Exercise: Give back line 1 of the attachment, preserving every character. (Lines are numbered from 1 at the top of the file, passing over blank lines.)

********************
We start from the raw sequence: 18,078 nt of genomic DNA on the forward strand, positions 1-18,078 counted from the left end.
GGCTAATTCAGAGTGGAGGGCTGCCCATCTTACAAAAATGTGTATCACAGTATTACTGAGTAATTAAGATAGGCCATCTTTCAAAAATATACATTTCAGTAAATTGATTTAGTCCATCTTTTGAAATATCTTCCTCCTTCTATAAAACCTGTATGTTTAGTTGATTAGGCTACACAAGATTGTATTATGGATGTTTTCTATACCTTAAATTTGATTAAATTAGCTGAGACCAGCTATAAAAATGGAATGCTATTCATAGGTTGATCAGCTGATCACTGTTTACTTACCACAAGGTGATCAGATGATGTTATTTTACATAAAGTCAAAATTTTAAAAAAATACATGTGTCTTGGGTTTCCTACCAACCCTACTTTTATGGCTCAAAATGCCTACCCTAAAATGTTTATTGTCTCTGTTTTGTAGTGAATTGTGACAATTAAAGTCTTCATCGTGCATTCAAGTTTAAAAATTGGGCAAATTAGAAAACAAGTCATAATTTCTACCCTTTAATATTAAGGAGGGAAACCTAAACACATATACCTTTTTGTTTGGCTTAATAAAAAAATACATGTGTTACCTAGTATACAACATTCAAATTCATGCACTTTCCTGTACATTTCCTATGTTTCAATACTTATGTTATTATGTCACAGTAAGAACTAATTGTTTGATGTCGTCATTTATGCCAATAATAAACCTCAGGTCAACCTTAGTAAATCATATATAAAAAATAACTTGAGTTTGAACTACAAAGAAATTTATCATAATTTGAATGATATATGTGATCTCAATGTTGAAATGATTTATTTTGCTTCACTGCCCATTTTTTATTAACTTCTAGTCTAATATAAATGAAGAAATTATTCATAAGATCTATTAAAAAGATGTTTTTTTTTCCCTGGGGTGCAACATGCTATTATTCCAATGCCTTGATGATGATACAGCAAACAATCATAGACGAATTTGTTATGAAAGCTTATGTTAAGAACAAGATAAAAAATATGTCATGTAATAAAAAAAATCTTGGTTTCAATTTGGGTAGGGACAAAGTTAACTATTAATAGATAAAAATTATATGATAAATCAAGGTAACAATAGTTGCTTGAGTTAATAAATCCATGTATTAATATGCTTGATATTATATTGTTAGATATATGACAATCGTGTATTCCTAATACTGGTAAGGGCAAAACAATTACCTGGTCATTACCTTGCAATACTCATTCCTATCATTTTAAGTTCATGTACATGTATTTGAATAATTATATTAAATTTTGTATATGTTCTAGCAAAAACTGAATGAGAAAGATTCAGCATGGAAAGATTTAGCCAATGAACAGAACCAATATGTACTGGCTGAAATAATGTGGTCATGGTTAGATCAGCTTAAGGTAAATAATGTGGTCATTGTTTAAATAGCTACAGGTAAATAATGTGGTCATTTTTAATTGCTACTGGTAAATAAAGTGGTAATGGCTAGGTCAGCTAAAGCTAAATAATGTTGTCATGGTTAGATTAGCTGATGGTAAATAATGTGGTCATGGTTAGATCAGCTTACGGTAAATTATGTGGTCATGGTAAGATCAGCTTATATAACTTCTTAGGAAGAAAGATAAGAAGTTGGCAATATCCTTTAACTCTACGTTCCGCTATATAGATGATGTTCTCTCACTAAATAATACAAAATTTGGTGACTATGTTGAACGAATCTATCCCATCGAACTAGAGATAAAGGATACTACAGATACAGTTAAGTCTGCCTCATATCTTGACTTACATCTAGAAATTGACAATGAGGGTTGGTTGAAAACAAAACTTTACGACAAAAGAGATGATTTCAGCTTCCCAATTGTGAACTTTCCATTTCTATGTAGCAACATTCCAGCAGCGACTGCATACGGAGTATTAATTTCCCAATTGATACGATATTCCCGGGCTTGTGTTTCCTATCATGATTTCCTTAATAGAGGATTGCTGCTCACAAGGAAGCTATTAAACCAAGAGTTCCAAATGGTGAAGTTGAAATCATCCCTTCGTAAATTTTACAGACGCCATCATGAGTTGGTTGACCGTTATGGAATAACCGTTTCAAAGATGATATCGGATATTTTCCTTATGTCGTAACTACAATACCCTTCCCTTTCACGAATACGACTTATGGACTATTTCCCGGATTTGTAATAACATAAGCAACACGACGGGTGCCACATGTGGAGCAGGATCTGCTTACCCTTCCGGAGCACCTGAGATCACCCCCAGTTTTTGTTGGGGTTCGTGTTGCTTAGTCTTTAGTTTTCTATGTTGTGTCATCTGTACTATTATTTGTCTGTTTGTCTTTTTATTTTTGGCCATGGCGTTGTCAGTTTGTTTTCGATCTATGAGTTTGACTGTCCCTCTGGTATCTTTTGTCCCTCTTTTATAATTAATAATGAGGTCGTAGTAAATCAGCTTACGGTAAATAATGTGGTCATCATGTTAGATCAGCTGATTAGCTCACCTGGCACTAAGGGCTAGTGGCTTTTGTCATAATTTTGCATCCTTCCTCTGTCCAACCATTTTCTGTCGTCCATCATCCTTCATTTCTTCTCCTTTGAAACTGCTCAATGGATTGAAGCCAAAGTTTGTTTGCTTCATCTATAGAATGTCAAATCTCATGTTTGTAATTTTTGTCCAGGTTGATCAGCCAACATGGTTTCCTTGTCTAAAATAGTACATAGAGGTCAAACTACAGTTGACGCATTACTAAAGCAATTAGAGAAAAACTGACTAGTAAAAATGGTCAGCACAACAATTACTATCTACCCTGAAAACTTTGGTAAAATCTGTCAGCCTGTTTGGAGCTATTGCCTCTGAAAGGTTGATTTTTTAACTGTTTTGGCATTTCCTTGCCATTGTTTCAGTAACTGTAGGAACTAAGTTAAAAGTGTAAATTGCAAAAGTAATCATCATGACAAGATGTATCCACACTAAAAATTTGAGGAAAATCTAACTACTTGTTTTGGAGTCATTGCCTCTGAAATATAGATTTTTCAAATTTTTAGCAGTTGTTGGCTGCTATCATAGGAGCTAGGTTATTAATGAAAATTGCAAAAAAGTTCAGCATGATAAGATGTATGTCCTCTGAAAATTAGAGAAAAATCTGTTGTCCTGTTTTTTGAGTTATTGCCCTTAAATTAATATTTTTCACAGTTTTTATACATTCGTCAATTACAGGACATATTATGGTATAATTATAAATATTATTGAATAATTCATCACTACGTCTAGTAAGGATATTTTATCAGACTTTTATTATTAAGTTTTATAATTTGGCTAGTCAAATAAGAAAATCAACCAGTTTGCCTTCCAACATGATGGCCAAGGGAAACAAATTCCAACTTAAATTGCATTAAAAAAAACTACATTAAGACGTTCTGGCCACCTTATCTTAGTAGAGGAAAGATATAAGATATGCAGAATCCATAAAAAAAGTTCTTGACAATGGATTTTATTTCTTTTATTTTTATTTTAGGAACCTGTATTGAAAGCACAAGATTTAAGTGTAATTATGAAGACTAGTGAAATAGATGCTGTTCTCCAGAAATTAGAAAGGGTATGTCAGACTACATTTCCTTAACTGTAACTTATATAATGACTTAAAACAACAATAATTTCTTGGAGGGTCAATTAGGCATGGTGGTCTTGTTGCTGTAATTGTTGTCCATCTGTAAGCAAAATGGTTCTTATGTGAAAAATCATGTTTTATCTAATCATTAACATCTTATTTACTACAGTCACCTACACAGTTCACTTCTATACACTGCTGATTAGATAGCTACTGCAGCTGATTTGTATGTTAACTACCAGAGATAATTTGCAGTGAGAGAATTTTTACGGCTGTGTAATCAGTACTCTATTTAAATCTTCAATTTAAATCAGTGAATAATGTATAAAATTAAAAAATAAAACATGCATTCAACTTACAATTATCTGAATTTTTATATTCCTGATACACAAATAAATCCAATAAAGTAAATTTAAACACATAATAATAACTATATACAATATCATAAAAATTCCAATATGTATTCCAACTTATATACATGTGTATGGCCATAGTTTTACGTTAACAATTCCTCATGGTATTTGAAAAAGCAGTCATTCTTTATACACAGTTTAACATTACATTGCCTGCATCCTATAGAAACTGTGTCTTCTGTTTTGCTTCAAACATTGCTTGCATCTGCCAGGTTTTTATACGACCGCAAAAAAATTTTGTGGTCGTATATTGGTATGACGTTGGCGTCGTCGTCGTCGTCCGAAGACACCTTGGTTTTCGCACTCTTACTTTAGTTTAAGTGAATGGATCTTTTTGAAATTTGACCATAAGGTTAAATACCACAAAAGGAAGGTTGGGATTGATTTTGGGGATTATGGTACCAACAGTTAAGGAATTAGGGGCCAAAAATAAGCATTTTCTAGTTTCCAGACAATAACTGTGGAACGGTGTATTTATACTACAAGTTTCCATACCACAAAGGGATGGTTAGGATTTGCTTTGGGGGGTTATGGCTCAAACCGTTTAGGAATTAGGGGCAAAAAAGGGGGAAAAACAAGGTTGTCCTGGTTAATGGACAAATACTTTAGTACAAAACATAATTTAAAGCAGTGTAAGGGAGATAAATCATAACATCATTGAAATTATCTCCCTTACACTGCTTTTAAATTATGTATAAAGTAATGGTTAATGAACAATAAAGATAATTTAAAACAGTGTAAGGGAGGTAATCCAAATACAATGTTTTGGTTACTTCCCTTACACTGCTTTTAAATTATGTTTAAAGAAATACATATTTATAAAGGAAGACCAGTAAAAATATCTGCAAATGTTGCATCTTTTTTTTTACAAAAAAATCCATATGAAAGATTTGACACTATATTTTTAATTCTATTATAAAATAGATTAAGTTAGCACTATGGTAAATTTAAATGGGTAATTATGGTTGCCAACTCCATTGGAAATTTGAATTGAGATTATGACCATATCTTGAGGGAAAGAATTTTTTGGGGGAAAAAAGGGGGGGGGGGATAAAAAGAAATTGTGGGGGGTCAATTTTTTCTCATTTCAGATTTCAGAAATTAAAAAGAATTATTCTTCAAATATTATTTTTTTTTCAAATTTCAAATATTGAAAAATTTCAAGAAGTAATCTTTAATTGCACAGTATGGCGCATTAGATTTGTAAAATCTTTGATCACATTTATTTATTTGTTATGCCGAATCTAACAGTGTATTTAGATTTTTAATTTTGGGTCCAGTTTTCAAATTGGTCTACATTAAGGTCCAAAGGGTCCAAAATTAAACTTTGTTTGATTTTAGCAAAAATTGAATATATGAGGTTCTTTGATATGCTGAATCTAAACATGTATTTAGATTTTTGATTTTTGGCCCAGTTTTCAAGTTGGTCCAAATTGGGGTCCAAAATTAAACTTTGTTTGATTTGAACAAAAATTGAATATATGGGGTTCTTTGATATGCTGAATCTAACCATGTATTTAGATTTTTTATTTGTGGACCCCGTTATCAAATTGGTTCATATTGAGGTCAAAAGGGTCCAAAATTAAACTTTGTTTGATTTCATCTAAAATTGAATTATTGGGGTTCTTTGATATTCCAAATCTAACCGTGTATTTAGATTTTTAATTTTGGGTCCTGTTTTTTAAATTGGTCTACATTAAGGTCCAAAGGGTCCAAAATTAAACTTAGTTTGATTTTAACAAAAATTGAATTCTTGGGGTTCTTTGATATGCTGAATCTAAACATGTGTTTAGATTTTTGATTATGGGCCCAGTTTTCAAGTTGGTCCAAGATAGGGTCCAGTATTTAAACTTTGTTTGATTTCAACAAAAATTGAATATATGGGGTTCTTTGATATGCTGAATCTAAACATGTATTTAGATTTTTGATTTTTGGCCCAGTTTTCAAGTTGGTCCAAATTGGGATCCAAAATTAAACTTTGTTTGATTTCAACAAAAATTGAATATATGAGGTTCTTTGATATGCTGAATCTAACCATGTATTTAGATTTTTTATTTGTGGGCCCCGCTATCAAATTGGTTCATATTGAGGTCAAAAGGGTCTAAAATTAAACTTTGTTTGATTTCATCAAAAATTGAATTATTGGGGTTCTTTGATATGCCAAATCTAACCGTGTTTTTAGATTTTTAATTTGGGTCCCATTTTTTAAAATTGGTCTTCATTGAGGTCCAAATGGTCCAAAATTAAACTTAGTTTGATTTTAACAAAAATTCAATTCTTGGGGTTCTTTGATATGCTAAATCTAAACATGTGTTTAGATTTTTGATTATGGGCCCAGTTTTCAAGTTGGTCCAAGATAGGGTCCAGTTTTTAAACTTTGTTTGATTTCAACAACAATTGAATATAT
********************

We start from the raw sequence: 18,078 nt of genomic DNA on the forward strand, positions 1-18,078 counted from the left end.